The long, hot summer of the euro area
Ralitsa Kovacheva, August 12, 2011
Holiday August may be poor of events but instead it is full of rumours and ideas that foreshadow a hot European autumn.
Undoubtedly, the most tense remains the situation in the euro area. The financial markets continue to attack consistently one or another country - no longer on the periphery but in the very heart of the monetary union. The pressure on Italy and Spain remains strong and attention is already shifting to France. The reason is not even in the fiscal and economic indicators of the country, which are not bad by themselves. It is on the one hand the large exposure of French banks to debt of troubled eurozone countries and, on the other – possible pressure on the budget from the need to “rescue” more, even larger economies.
Against this background, there is an urgent need to arrange the adoption by national parliaments of the decisions taken at the meeting of eurozone leaders on July 21. The difficulties stem not so much from the parliamentary holidays but from the uncertainty whether governments are able to ensure the necessary political support. It is already clear that there will be problems in this regard (not for the first time) in Finland, as Prime Minister Jyrki Katainen said the country was against any changes in the eurozone bailout fund - the EFSF.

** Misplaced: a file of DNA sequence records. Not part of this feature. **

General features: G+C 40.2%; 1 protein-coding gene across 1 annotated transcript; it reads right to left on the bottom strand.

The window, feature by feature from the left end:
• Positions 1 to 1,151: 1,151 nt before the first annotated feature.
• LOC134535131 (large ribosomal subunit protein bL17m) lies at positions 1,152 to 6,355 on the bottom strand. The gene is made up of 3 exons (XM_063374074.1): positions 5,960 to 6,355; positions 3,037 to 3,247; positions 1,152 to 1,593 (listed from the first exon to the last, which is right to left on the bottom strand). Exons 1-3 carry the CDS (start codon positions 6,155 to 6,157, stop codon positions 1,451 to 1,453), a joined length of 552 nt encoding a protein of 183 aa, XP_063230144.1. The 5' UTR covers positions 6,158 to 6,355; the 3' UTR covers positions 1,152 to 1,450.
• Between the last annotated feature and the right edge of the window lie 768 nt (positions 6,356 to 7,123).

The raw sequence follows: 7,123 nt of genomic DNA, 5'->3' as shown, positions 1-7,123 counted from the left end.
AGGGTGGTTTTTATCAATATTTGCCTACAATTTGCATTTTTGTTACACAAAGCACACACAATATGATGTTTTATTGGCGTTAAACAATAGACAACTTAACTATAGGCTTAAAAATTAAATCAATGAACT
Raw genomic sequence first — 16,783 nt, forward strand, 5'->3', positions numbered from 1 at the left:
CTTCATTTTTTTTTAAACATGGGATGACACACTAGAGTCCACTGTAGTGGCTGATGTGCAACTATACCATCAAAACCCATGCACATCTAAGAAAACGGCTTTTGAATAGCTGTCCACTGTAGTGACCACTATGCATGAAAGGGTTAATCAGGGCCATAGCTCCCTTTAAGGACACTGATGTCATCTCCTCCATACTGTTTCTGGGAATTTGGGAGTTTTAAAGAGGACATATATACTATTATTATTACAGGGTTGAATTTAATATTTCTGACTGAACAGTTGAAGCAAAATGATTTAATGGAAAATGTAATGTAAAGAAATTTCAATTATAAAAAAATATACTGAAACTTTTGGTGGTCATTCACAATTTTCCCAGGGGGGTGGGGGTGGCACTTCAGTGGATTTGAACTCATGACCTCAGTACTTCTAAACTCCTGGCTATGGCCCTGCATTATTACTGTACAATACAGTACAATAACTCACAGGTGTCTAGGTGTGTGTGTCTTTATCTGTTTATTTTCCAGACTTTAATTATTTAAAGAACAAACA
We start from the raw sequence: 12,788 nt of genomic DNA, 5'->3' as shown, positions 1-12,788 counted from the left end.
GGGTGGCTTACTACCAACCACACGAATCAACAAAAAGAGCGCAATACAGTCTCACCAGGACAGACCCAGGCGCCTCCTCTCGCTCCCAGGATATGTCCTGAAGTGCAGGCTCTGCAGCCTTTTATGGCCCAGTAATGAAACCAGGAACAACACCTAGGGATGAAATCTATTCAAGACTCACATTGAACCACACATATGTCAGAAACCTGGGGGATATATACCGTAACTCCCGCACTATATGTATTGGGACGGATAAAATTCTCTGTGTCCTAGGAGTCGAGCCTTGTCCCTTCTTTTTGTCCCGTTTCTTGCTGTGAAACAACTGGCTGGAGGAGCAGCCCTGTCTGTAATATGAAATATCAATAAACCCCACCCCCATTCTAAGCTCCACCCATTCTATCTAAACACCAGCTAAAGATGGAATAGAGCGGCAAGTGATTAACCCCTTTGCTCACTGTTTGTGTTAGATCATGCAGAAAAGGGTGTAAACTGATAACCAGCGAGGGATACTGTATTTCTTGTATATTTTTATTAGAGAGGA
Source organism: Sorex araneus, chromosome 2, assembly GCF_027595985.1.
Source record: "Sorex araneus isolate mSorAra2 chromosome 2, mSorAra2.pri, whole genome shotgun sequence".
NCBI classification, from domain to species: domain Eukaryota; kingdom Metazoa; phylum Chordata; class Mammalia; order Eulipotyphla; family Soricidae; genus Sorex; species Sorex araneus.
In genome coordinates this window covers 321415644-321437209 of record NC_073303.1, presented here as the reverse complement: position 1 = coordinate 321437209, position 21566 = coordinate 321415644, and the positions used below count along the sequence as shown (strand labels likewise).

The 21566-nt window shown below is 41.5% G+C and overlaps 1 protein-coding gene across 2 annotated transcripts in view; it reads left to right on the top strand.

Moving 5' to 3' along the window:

The President of the Slovak Parliament, Richard Sulik, even openly declared that he would do everything possible the proposals not to pass through Parliament. Sulik is a leader of the Freedom and Solidarity party, the second largest partner in the ruling centre-right coalition. He said the decision to take debts of troubled countries made the EU a “debt union”. This is “a straight road to complete socialism,” Mr Sulik said, quoted by EurActiv, comparing the European Union with the Soviet Union.
To give an example that the others could follow and to ensure that the decisions of 21 July will be implemented, the leaders of Germany and France issued a special statement, where they pledged that the changes would be adopted by their national parliaments by end-September.
France and Germany, however, use quiet diplomacy to achieve their goals. After the meeting of eurozone leaders French President Nicolas Sarkozy announced that in the autumn the two countries would present their own proposals for EU's economic governance. Given the blocked negotiations between the European Parliament and the Council on the economic governance legislative package, this intention bodes new inter-institutional struggles.
Mr Sarkozy did not specify in what direction the proposals would be focused. In early August, however, French newspaper Le Monde reported that France would propose to Germany the President of the European Council, Herman Van Rompuy to be appointed to lead the euro area formally and permanently. The French wish to institutionalise the governance of the monetary union is not new, but until now Germany was against the idea of formal separation of the seventeen euro countries from the other ten. Now, however, according to the newspaper, Berlin is likely to support the idea. On the one hand, this year the euro area has already had two separate summits, chaired by Mr Van Rompuy, and most likely there will be at least one more summit in the autumn, so it only remains to establish this practise permanently. On the other - as we have often witnessed in the past year, Germany will trade its support against a French “yes” on another issue.